We saw Greg Callahan’s LS2-powered ’67 Chevelle at Nashville Goodguys. Flawlessly built by its owner in a home garage, it’s the epitome of classic styling meeting modern performance at the crossroads. It’s everything you’d want in a driver, but do LS engine swaps like this doom cars to a life of relative ubiquity? Let us know on our Facebook page, www.Facebook.com/pophotroddingmag!
Have you ever had a favorite song that was so overplayed on the radio, you ended up not liking it so much? Or even hating it? We may be heading that direction with LS engine swaps, but it’s not like the situation can be helped. Anyone with a brain would want the most power in the lightest package at the lowest price with the best overall aftermarket support. Need an engine that makes stupid amounts of power? Get an LS. Want something affordable from the salvage yard? Get an LS. Want something that’s guaranteed to fit your engine compartment? Get an LS. Want something that’s light as a feather that can single-handedly solve any balance or handling issue you’ve got? Get an LS. Want an engine that’s got literally an entire universe of aftermarket support? Get an LS. LS engines are so hot right now, our brothers at Car Craft even have a book out that’s totally dedicated to doing LS swaps. If the LS is your bag, grab a copy before they’re gone.
The thing is, LS swaps are becoming so ubiquitous, you practically stare right through them. Tell me this hasn’t happened to you: You head over to a cool car at a show, then get disappointed when you see an LS nestled where a Pontiac or Buick mill should be. Don’t get me wrong—I’m not about to go on a tirade about how we all need to go back to the good ol’ days. Back then everything had a Ford flattie or a small-block Chevy. That kind of rewind isn’t really going back in time at all—both the Ford flathead and the small-block Chevy were the LS engines of their day. Last weekend when we were at the Goodguys show in Nashville, there were so many nice LS-equipped machines that you would’ve thought they came that way from the factory. At one point I saw a pretty ordinary ’72 Oldsmobile with an Olds 455. I had to fight the urge to get on my knees and kiss its bumper.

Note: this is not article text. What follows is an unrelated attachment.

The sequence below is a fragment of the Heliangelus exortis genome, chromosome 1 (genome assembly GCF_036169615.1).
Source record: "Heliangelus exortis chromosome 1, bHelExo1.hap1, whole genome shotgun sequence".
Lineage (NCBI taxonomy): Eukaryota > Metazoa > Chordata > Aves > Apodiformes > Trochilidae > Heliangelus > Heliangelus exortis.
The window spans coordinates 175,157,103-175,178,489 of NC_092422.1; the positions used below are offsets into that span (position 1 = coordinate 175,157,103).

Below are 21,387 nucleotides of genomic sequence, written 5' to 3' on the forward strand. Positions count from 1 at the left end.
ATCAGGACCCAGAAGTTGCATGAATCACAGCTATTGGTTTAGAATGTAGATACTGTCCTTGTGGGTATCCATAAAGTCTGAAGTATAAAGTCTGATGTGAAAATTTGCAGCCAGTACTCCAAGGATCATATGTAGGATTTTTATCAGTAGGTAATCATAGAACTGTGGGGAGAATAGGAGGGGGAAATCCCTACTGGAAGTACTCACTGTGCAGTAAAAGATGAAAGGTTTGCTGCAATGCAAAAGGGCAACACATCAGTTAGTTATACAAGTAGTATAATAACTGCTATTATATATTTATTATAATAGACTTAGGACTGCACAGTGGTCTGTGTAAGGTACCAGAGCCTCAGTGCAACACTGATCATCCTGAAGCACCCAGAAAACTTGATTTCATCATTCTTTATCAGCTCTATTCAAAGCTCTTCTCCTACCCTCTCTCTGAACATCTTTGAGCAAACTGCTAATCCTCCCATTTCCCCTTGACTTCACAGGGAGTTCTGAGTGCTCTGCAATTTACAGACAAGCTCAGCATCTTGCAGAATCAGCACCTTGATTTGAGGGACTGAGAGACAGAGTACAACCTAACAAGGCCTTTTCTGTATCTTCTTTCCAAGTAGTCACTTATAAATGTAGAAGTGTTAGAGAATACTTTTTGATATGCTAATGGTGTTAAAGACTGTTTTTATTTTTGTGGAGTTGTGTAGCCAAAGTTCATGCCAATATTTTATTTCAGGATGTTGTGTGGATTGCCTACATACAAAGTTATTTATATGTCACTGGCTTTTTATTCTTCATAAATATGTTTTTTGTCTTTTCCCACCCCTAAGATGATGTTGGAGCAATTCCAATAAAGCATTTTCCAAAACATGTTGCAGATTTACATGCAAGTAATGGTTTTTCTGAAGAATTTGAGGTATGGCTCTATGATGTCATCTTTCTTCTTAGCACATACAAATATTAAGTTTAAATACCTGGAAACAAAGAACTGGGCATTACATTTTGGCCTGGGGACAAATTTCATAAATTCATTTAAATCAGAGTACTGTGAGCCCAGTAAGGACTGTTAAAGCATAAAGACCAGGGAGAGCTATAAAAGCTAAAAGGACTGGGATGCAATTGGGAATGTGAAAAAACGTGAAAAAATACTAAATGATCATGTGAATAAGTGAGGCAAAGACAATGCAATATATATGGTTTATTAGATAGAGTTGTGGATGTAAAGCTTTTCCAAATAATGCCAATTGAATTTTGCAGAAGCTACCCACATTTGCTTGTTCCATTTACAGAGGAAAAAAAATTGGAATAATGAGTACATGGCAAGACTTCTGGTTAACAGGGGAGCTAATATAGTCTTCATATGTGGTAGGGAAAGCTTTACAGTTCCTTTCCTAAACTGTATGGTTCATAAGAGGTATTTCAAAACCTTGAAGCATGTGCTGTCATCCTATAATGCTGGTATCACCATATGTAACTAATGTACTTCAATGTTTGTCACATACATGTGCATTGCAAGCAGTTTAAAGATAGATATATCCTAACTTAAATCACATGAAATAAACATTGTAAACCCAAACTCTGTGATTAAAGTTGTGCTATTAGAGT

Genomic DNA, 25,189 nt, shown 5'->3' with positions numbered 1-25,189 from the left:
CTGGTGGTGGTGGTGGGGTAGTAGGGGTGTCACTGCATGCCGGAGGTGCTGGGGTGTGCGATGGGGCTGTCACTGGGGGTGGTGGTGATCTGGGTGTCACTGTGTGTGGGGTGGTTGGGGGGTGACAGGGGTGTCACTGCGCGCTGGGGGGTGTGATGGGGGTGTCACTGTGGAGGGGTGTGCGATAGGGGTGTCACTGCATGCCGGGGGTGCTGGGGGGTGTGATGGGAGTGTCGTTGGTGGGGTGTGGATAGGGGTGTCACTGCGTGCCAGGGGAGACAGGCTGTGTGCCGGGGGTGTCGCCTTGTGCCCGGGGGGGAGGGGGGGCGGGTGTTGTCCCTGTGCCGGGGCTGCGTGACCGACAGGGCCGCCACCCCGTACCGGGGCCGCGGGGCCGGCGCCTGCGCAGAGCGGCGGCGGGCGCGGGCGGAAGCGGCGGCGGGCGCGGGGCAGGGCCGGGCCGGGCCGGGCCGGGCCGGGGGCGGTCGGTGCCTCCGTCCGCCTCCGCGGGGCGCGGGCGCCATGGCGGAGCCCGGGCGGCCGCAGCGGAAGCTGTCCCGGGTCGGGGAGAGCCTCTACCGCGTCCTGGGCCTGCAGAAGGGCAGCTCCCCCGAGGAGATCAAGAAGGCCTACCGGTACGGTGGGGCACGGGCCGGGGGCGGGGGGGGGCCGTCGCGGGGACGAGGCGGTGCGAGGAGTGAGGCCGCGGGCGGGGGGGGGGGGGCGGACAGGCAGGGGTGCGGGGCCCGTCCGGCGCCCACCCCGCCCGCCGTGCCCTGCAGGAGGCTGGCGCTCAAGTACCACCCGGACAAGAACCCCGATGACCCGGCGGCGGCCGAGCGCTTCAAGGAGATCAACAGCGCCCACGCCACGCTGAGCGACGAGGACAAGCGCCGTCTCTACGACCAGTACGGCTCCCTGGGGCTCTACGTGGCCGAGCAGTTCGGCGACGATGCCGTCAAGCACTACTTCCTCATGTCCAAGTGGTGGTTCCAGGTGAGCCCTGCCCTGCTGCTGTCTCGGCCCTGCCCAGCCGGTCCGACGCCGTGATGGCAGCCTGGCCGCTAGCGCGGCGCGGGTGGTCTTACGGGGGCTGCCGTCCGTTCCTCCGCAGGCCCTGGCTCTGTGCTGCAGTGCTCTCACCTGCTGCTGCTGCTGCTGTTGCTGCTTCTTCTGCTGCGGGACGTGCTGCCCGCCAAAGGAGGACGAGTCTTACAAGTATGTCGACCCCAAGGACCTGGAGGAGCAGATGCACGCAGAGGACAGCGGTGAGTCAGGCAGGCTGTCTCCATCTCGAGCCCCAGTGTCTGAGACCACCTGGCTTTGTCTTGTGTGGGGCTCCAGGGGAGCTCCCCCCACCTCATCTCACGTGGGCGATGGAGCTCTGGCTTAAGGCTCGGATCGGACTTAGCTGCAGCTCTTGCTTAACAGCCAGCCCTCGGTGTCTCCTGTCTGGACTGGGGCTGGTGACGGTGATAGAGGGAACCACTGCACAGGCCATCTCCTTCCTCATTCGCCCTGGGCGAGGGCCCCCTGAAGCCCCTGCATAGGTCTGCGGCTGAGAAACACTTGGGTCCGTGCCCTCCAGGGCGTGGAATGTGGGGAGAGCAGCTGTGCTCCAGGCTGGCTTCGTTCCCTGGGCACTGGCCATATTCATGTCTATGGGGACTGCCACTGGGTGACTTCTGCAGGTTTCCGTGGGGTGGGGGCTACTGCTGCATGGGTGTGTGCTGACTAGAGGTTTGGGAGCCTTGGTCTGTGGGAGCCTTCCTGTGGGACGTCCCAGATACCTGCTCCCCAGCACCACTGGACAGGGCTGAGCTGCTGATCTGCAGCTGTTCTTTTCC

There is a hot rodder’s saying that can go a number of ways depending on who’s telling it: “Anybody can make a Chevy run, but it takes a real genius to make a Ford go fast.” We’ve heard the word Ford replaced with Mopar, Buick, AMC, and every other brand, but you get the picture. This saying should probably be revamped again to replace “Chevy” with “LS.” With LS engines, legions of guys are making what would’ve been considered in past years insane amounts of power. The LS is like a mechanical Robin Hood, robbing hard-earned power secrets from grizzled veterans and redistributing the wealth to every mouth breather with a toolbox.
There’s no way I can write this without taking shrapnel, but not talking about it is like trying to avoid an elephant in the living room. There are so many LS engines in muscle cars these days that we’re not that impressed anymore. We’re not saying we don’t like them or that we wouldn’t own one—that’s as crazy as it is untrue. Our very own project EcoNova bares that out—not to mention my daily driver is a ’06 Corvette. We’re simply saying that the sheer number of them means that an LS-equipped car better be really freakin’ awesome, or you better be smoking the wheels off it, like Brian Finch in his LS3-powered ’71 Camaro (Check out the Nashville Goodguys autocross coverage on p. 76.)
In the PHR universe, we’re real big fans of what Mast Motorsports has done to LS engines, not to mention last year’s AMSOIL Engine Masters Challenge, in which the AMS Racing Xtreme Street entry made 838 hp with a 428-cube LSX—at zero pounds of boost by the way. The beauty of the EMC is that it still attracts lots of other engines that make big power—Fords, Mopars, Buicks, AMCs, Oldsmobiles, Pontiacs, you name it. It’s an exciting all-you-can-eat, all-make buffet of power. It shows that even the lowly small-block Chevy can still hold its head up high against the mighty LS. We’ve got Eric Weingartner’s Street Class 615hp 407-inch small-block in this issue to prove it (p. 42).
Part of the fun of hot rodding is the change of scenery it provides. If every car has an LS, what’s the fun in that? When I ripped open all your Readers’ Projects envelopes for this issue’s cover theme story (p. 24), I felt like a kid at Christmas because there was a variety of cars and powerplants. In the end, I’m not a pro-this or an anti-that, I just like seeing a bunch of different stuff because it keeps me interested and engaged in the hobby. If we’re seeing the massive move toward LS engines, you’ve got to be seeing it too. Not for nothing, but if you’ve got an LS-powered muscle car, aren’t you kind of pissed off when you keep seeing new ones pop up everywhere? The choice to build or not build an LS-powered hot rod is split between the desire to get the most bang for the buck, and having something unique—both worthy but different goals. Nevertheless, by virtue of the sheer numbers of LS cars out there, only a few of them can have an LS and stand out from the crowd. Those will be the ones we feature in PHR.